Now think about this quote from Warren Buffet: “It takes 20 years to build a reputation and five minutes to ruin it. If you think about that, you’ll do things differently.”
So when are you influencing people? Obviously your adverts influence people, in fact they are supposed to do exactly that. You’re also influencing people when they ring you, or when they visit your premises. The quality of your service (including the service provided by your team) will influence them to return, or to never come back.
When you are shopping you might be seen by people who are your customers, so you will influence them by your behaviour at that time. Likewise when you are driving your car, attending a sports event, or the ballet. In fact no matter where you are you are you are probably seen by your customers or potential customers.
In the 1990’s there was a certain President of the USA. During his term just about every financial indicator was way into the green zone. Employment was up, profits were booming, international respect for the US was at a high – yet he is remembered for some personal activities that coloured everyone’s opinion of that person. He forgot that no matter where you are, someone’s watching. He spent eight years demonstrating the ability to do the job, and five minutes destroying that reputation.
Are you more protected from bad publicity than a President of the USA? I suspect not.
It isn’t so much “When should I market?” as an awareness that every time you step outside your home then you are marketing.
What is the most effective way to generate higher profits? In 1844 Charles Dickens wrote about a scheme very much like a Ponzi Scheme, in 1987 the movie Wall Street warned of doing things the wrong way and in 2013 the movie Wolf of Wall Street demonstrated that these aren’t just stories, this is what happens in real life.
These stories are relevant because first they tell us that it has been generally accepted since at least the early 1900’s that long term profits are not generated by inappropriate business practice, either illegal or just antisocial in nature.
You prefer to buy from people who you know, like and trust. So do your customers. So why do some people still persist in acting against their customer’s best interests?
One reason may be that the salesperson is attempting to maximise their profits, and some jurisdictions require Company Directors to maximise the profit of the company. Surely that’s all good?
It may be until you take actually think about it. Which gives you the biggest overall profit – ripping a client off once or maybe twice at the highest possible profit margin, and in the process driving them away so that they find someone else to do business with or maybe settling for 75% of that profit and keeping that customer for four or five years? Even at half of the original profit you make more money by working with your customer base.
The real point is that we know the right way to treat customers and treating them that way delivers what both of you want: they get good value and you get solid long term profits. Treating your customers so they naturally want to buy from you gives you time to improve your business so that even more people want to buy from you and the existing customer base is even more certain you are the right person to do business with. What would an ever-increasing number of return customers do for your profit margin?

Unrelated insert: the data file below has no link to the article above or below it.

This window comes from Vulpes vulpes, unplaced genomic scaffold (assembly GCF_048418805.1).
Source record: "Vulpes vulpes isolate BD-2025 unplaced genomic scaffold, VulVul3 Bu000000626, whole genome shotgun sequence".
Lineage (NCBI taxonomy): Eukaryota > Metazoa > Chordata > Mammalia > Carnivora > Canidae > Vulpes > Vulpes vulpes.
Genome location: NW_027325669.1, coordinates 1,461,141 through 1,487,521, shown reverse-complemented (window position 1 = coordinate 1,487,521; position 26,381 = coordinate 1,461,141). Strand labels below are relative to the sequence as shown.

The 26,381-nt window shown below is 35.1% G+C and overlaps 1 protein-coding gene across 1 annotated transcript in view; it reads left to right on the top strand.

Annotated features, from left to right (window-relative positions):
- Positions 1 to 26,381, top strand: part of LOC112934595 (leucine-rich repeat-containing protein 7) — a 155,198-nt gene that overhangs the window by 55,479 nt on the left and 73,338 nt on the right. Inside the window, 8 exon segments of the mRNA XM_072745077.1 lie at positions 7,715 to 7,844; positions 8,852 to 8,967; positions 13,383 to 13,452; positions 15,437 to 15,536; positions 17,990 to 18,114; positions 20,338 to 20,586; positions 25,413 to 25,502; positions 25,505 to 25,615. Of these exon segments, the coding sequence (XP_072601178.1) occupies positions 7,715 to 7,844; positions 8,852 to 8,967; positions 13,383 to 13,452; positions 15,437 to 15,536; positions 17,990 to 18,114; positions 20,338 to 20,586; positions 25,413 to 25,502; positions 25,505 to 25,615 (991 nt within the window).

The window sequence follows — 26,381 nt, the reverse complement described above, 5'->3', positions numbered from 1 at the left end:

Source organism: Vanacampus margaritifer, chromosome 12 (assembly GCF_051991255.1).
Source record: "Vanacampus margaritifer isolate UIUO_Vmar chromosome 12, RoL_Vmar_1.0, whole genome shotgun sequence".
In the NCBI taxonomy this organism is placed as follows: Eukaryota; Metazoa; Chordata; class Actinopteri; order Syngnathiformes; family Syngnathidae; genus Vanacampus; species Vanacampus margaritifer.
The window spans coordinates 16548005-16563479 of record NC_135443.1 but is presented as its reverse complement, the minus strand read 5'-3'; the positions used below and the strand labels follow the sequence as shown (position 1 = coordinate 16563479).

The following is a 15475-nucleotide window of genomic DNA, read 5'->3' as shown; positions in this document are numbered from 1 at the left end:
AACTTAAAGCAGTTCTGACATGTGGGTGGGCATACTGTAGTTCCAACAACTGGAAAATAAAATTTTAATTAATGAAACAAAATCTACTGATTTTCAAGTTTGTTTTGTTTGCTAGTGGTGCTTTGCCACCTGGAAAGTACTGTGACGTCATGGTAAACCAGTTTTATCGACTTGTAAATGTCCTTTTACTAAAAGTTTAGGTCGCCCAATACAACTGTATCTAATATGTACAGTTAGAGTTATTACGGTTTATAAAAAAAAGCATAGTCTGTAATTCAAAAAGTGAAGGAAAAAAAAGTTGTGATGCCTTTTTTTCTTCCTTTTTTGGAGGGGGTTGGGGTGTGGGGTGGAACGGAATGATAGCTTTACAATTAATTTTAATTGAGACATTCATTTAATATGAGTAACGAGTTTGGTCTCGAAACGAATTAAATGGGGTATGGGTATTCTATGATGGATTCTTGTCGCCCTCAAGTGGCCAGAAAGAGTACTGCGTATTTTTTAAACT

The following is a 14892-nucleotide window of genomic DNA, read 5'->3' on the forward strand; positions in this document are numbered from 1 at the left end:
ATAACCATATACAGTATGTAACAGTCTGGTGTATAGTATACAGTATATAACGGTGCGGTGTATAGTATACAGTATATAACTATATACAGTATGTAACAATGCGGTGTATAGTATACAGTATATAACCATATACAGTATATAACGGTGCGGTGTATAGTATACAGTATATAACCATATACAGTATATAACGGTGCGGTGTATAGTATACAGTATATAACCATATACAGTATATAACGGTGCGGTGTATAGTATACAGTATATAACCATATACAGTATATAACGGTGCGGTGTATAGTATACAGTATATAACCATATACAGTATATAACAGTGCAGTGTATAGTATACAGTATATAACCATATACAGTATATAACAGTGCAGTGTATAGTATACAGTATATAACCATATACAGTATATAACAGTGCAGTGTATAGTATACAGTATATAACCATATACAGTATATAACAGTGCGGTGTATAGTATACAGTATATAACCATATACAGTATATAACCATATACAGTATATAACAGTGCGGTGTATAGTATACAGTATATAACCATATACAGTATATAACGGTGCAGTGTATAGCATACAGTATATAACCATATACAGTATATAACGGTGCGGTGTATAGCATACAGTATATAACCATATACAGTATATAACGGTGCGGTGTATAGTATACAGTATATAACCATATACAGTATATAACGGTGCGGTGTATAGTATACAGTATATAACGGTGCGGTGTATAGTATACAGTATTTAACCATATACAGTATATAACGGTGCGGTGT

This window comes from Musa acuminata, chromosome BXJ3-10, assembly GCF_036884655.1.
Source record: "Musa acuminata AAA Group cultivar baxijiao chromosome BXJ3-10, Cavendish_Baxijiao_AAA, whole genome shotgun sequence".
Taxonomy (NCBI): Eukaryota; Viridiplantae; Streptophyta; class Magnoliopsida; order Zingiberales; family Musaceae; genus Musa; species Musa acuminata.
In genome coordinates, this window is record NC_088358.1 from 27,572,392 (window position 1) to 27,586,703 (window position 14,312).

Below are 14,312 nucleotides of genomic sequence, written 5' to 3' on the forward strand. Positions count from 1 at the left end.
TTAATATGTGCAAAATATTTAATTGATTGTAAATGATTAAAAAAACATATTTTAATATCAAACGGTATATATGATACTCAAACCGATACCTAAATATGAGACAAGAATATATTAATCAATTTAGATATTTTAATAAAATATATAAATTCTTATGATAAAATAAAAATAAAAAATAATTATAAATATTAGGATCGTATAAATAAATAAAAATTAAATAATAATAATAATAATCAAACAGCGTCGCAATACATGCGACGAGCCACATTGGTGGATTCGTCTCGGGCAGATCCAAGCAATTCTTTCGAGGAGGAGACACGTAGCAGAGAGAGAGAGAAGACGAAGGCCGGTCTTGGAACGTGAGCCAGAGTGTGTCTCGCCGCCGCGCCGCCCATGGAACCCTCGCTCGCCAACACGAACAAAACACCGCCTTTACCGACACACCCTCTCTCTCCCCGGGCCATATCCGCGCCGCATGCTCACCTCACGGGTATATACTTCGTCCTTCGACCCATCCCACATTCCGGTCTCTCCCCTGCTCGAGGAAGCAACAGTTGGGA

And isn’t making a profit the idea behind being in business?
Today I read that Facebook is predicted to fail. Not immediately, but it has been suggested that it will be 20% of its maximum size by December 2014. The cause of the demise is that younger users have been moving away. Read more about it here:http://www.abc.net.au/news/2014-01-23/facebook-could-fade-out-like-a-disease-researchers/5214524
And there seems to be a debate about the value of Twitter. The company, not the tweets you send out. It is currently valued at 70 times its annual revenues. Refer http://www.abc.net.au/news/2014-01-22/kohler-what-is-twitter-worth/5212376
So what does this mean for you and your business? There are two major points that I think every business owner needs to consider.
The first is that any business can fail. The biggest business on the planet in your industry is not safe. No business is too big to fail.
The second is the power of the customer. Your business must provide a need (or want) and take steps to make sure that the customer is happy. Existing customers have a habit of leaving. They change jobs, move house, retire … there are many valid reasons why their situation changes, but they will – sooner or later – stop buying from you. That just means you never stop looking for new customers.
Governments can get away with not always being polite because they legislate for people to use their services, they do not compete.
There are a number of attributes a successful business must have – and one of those is innovation. In this case innovation means additional products or services that add value to your customer, not additional problems for your customer.
How can you treat your customers better?